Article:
J28.00011: The dynamical Casimir effect generates entanglement Simone Felicetti, Mikel Sanz, Lucas Lamata, Guillermo Romero, G\"oran Johansson, Per Delsing, Enrique Solano The existence of vacuum fluctuations, i.e., the presence of virtual particles in empty space, represents one of the most distinctive results of quantum mechanics. It is also known, under the name of dynamical Casimir effect, that fast-oscillating boundary conditions can generate real excitations out of the vacuum fluctuations. Long-awaited, the first experimental demonstration of this phenomenon has been realized only recently, in the framework of superconducting circuits [C. M. Wilson \textit{et al.} Nature 479, 376-379 (2011)]. In this contribution, we will discuss novel theoretical results, showing that the dynamical Casimir effect can be exploited to generate bipartite and multipartite entanglement among qubits. We will also present a superconducting circuit design which can feasibly implement the model considered with current technology. Our scheme is composed of a SQUID device side-coupled to two transmission line resonators, each one interacting with a superconducting qubit. Such proposal can be straightforwardly generalized to the multipartite case, and it can be scaled up to build strongly correlated cavity lattices for quantum simulation and quantum computation. [Preview Abstract] |
Tuesday, March 4, 2014 4:42PM - 4:54PM |
J28.00012: ABSTRACT WITHDRAWN |
Tuesday, March 4, 2014 4:54PM - 5:06PM |
J28.00013: Observation of Autler-Townes effect in a dispersively dressed Jaynes-Cummings System B. Suri, Z.K. Keane, R. Ruskov, Lev S. Bishop, C. Tahan, S. Novikov, J.E. Robinson, F.C. Wellstood, B.S. Palmer We report on the spectrum of a superconducting Al/AlOx/Al transmon qubit coupled to a planar superconducting resonator in the strong dispersive limit. We resolve discrete peaks in the transition spectrum, each corresponding to a different number of photons. At a base temperature of 30 mK and in the absence of a coherent drive on the resonator, we find a weak n = 1 photon peak along with the n = 0 photon peak in the qubit spectrum, corresponding to a population of 5.474 GHz photons at an effective resonator temperature of T = 120mK. Two-tone spectroscopy using independent coupler and probe tones reveals an Autler-Townes splitting in the thermal n = 1 photon peak. The observed effect is explained accurately using the four lowest levels of the dispersively dressed qubit-resonator system and compared to results from numerical simulations of the steady-state master equation for the coupled system. [Preview Abstract] |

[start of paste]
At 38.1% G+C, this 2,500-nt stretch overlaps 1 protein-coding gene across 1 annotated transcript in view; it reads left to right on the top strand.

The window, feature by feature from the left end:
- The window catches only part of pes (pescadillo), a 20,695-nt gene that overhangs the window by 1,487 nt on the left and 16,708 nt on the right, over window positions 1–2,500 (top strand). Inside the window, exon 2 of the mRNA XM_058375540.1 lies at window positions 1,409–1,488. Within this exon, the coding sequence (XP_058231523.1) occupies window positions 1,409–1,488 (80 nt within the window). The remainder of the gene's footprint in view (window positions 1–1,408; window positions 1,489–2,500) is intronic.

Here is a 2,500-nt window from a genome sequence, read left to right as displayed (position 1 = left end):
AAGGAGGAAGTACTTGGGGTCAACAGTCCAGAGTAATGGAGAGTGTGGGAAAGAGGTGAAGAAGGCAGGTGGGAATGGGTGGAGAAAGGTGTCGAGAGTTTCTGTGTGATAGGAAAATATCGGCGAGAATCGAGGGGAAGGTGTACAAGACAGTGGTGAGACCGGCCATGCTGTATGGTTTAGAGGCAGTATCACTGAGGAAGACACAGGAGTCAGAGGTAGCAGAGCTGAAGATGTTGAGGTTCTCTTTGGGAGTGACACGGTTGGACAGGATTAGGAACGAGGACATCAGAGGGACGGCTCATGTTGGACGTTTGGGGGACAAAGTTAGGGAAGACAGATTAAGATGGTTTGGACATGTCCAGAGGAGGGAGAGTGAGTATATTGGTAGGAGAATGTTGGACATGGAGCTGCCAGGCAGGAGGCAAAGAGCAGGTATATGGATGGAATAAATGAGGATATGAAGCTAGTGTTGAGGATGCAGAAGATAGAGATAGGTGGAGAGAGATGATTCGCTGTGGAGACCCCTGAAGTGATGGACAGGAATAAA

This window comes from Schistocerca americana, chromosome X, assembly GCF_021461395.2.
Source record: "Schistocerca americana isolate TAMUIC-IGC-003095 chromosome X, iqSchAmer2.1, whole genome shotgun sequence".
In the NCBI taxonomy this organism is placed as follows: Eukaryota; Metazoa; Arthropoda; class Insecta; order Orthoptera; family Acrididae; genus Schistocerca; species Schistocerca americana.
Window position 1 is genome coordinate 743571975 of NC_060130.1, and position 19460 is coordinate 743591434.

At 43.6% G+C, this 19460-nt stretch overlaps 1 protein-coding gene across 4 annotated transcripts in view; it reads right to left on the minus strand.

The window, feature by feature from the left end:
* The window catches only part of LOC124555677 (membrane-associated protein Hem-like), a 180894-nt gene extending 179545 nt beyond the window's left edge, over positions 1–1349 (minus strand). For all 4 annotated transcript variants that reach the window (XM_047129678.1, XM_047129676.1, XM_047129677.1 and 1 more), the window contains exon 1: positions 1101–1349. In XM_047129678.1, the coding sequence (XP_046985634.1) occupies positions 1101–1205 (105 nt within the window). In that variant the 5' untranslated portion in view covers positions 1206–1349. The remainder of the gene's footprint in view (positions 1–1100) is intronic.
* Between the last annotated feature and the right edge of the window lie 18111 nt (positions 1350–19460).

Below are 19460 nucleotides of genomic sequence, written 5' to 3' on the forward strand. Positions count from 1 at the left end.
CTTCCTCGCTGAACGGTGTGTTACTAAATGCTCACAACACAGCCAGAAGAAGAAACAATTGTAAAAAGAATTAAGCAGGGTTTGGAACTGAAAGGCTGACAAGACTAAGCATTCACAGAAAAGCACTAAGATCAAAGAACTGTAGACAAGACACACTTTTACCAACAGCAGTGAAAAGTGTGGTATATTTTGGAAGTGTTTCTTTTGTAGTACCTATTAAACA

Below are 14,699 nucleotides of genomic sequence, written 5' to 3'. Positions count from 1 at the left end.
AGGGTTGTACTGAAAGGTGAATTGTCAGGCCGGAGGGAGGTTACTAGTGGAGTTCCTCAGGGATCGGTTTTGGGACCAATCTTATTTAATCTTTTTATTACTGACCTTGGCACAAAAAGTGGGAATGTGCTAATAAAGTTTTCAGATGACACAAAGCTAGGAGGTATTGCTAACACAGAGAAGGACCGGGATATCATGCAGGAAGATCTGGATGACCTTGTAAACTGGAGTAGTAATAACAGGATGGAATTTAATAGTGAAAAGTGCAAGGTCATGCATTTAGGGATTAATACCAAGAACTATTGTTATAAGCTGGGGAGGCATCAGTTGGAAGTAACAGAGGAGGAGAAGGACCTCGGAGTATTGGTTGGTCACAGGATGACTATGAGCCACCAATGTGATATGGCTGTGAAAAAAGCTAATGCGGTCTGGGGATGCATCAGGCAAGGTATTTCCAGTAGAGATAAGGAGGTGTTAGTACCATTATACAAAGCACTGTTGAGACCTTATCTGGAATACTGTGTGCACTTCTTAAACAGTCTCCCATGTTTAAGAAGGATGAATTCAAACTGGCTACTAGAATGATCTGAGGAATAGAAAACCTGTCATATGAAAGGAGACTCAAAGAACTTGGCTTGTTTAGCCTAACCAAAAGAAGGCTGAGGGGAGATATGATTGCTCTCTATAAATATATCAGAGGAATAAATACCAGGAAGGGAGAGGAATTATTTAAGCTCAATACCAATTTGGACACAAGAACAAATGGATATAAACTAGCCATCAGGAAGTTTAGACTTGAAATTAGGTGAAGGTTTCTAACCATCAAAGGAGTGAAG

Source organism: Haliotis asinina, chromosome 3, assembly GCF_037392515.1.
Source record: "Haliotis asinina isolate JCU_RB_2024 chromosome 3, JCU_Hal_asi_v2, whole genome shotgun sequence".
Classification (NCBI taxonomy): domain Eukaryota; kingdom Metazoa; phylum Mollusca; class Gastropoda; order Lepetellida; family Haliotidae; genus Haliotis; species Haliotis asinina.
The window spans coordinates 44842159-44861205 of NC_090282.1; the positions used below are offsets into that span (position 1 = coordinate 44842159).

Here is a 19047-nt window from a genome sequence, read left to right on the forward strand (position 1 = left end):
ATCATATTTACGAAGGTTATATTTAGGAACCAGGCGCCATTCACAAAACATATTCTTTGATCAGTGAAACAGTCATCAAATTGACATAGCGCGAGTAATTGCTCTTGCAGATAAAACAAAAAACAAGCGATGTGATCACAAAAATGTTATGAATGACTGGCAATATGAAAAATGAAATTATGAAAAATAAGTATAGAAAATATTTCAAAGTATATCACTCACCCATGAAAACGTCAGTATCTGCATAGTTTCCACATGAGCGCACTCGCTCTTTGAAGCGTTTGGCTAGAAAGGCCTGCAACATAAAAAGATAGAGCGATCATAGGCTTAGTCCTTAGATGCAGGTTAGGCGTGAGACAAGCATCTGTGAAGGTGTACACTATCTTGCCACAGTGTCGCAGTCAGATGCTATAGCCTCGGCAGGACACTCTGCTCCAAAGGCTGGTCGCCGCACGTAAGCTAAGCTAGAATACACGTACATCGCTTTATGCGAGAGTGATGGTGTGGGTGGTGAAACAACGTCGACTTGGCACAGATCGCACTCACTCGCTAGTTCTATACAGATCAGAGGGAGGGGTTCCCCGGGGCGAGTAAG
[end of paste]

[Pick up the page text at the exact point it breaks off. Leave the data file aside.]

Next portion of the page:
Tuesday, March 4, 2014 5:06PM - 5:18PM |
J28.00014: Towards Electromagnetically Induced Transparency in a Transmon Sergey Novikov, J.E. Robinson, Z.K. Keane, B. Suri, F.C. Wellstood, B.S. Palmer We have observed the Autler-Townes (AT) doublet in a superconducting Al/AlO$_{\mbox{x}}$/Al transmon qubit that acts as an artificial atom embedded in a three-dimensional Cu microwave cavity at a temperature of 22 mK.\footnote{S. Novikov \textit{et al.}, Phys. Rev. B 88, 060503(R) (2013).} The long coherence time ($\sim$40 $\mu$s) of the transmon enables us to observe a clear AT splitting, such that three-level density matrix simulations with no free parameters provide excellent fits to the data. Due to specifics of inter-level transition rates in the transmon, the regime of electromagnetically induced transparency (EIT) was not achievable. We will discuss our progress towards engineering the decay rates of the system with the goal of crossing over from the AT to EIT regime. [Preview Abstract] |
Tuesday, March 4, 2014 5:18PM - 5:30PM |
J28.00015: A Quantum Simulation on the Emergence of Lorentz Invariance David Zueco, Fernando Quijandr\'Ia, Diego Blas, Oriol Puj\`olas Lorentz invariance (LI) is one of the best tested symmetries of Nature. It is natural to think that LI is a fundamental property. However, this does not need to be so. In fact, it could be an emergent symmetry in the low energy world. One motivation on Lorentz-violating theories may come from consistent non-relativistic models of gravity, where LI appears at low energies. The basic approach is by taking two interacting quantum fields. The bare (uncoupled fields) have different light velocities, say v1 and v2. The coupling tends to ``synchronize'' those velocities providing a common light velocity: the LI emergence. So far, only perturbative calculations are available. In this perturbative regime the emergence of LI is too slow. Therefore it is mandatory going beyond perturbative calculations. In this talk I will discuss that such models for emergent Lorentz Invariance can be simulated in an analog quantum simulator. In 1+1 dimensions two transmission lines coupled trough Josephson Junctions do the job. We show that the emergence can be checked by measuring photon correlations. Everything within the state of the art in circuit QED. We show that our proposal can provide a definite answer about the LI emergence hypothesis in the strong coupling regime. [Preview Abstract] |